Not until I moved to Florida did I know that oranges aren't really orange until someone cleans them, dyes them, then waxes them. Straight from the tree, they're dirty yellow orbs that leave your hands black from handling them. City living deprives me of daily drives down a country road seeing hand lettered cardboard signs in driveways saying: O R A N G E S.
Despite the dwindling supply of oranges as groves give way to subdivisions, I've been enjoying freshly squeezed Florida orange juice every morning recently. I know that I'd have to eat a truckload of oranges to meet my daily vitamin C requirement, but nevertheless, I squeeze, then drink the pale yellow juice quickly, to get as much of the vitamin content before it oxidizes. The cold snap we had earlier this season was just what nature needed to sweeten up the citrus so that it tastes as if it were injected with sugar. The pleasure of drinking that cup of juice offsets the chore of cleaning the juicer each morning. Oranges are on my weekly shopping list while the abundant, reasonable supply lasts. The season is short, even living in Florida.
As I've been busy with holiday baking - baked and delivered over 15 dozen cookies to friends. Not to mention all those I nibbled on as I slipped sheet after sheet into the oven, out of the oven, onto the cooling rack then into the gift tins. At the end of the day I've wanted to keep the dinner making tasks to a minimum, so . . .I've been having high fiber veggie meals at night to offset all the sugar and buttery nibbles during the day. Oh, how we justify! Produce departments in the markets are swollen with wonderful selections, reasonably priced during this holiday season. It's a good time to make a meal with two or three selections.
Baked sweet potato, oven-roasted cauliflower and braised spinach with garlic.
Oven-roasted vegetables are delectable as well as more nutritious as the vitamins and minerals aren't leached out into boiling water. The taste is far superior to steamed veggies as the high heat of the oven caramelizes the natural sugars in the vegetables, transforming an ordinary carrot, onion, beet or cauliflower floret, for example, into a mouth-watering, nutritious treat. The florets pictured above were washed, then tossed with a spritz of extra virgin olive oil and sprinkled with a little Italian breadcrumbs and a pinch of Aleppo pepper flakes. Roasted quickly in a 425° oven, they browned nicely on the outside but are soft and creamy inside after about 20 minutes of roasting. The spinach was washed then tossed into a sauce pan that was placed over medium heat with a little olive oil and a sliced clove of garlic. As the spinach wilts down from the heat, just turn it over into the olive oil and garlic. Stop cooking once the leaves are wilted down but still bright green. I use tongs to lift the greens into a small mesh strainer placed over the cooking pot to rest while I plate the rest of the meal. The sweet potato can be scrubbed and cooked in the microwave for those in a hurry. But for purists who prefer the oven, start the potato 15 minutes before putting the cauliflower in the oven.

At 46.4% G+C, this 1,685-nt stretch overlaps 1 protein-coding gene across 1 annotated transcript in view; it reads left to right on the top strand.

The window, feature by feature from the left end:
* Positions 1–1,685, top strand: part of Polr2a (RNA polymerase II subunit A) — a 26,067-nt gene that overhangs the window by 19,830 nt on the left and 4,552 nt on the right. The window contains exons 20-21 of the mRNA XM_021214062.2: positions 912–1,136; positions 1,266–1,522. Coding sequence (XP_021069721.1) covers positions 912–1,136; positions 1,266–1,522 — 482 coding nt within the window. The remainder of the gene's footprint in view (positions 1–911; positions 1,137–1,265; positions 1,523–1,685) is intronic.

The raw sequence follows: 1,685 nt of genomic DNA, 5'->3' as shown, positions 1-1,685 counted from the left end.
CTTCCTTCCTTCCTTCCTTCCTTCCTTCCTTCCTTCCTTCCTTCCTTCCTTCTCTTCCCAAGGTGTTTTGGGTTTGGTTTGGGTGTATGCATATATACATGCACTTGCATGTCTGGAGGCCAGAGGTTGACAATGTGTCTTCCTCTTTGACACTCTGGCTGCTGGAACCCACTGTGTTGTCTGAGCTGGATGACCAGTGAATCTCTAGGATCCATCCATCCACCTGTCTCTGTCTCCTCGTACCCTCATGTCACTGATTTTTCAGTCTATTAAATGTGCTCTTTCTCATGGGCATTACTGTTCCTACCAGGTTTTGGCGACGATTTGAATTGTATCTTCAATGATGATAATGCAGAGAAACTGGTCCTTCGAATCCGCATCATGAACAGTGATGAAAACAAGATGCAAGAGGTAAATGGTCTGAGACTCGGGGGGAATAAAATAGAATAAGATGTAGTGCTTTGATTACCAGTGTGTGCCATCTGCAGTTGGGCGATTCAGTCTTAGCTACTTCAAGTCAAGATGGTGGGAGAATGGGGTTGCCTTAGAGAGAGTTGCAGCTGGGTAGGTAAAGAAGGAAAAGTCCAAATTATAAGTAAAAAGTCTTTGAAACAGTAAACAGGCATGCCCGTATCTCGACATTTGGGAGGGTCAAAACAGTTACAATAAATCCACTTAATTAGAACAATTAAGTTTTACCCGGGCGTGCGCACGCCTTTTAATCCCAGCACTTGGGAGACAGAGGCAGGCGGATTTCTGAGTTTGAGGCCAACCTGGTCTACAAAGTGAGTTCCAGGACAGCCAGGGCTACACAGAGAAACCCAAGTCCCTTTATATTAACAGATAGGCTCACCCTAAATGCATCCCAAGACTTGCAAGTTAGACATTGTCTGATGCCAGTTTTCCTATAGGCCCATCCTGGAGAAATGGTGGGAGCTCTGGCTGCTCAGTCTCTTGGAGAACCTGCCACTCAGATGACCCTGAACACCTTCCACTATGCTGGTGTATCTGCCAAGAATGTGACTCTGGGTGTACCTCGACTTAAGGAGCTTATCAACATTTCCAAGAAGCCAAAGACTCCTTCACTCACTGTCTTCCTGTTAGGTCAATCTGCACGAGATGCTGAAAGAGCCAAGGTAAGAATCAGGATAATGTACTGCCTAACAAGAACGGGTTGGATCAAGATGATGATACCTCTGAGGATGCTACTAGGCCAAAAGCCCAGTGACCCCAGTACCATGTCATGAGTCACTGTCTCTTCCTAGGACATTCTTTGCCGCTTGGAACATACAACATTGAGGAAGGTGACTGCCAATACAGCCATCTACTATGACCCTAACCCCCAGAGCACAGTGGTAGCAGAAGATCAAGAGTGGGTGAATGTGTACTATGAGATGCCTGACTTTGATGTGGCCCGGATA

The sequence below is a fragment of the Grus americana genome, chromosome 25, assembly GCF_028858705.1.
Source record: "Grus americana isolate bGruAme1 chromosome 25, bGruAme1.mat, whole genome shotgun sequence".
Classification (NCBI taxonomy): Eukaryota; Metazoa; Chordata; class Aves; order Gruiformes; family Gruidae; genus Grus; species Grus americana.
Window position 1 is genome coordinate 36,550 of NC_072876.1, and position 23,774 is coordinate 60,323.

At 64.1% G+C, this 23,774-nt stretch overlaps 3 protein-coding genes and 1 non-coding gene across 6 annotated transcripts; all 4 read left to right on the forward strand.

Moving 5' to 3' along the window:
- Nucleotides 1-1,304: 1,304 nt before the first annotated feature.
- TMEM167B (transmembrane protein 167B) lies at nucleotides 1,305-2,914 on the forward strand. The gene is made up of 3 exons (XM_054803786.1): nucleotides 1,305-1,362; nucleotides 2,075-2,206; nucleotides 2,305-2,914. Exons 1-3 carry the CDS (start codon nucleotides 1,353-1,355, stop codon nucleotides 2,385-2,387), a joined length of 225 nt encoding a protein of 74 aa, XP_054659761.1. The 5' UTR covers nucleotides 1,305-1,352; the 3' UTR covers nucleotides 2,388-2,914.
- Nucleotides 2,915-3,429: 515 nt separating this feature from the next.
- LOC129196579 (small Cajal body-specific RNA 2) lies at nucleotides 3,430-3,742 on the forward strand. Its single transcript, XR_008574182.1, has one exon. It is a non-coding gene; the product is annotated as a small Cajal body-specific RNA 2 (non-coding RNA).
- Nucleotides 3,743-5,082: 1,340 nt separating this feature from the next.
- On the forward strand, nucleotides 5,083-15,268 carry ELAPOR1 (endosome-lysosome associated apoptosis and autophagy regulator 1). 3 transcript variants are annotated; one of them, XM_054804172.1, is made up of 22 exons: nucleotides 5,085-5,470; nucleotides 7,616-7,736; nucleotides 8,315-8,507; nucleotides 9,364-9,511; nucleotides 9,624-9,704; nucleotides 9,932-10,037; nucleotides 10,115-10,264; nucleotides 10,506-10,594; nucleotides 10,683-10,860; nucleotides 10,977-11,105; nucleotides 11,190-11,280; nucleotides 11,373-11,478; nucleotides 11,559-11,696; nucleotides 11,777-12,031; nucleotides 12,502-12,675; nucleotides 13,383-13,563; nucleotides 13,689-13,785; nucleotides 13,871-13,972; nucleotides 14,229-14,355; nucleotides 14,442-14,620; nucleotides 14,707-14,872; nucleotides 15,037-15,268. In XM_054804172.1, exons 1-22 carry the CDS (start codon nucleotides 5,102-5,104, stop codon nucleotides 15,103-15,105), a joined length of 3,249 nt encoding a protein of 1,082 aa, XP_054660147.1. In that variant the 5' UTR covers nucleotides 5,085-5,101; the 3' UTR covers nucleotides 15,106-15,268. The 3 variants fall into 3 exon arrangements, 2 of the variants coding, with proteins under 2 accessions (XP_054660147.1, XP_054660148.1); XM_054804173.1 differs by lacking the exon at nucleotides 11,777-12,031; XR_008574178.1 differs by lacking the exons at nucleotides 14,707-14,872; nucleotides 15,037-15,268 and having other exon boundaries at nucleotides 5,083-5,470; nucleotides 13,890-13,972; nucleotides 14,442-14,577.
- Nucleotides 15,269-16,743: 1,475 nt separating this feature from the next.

Another simple, satisfying meal that takes no time to prepare and even less time to clean up after! You don't have to be a vegetarian to enjoy the pleasure and the benefits of an all veggie meal now and then. And as a bonus, your colon will thank you.
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Kim Edwards - The Memory Keepers Daughter
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Till next time . . . keep on cooking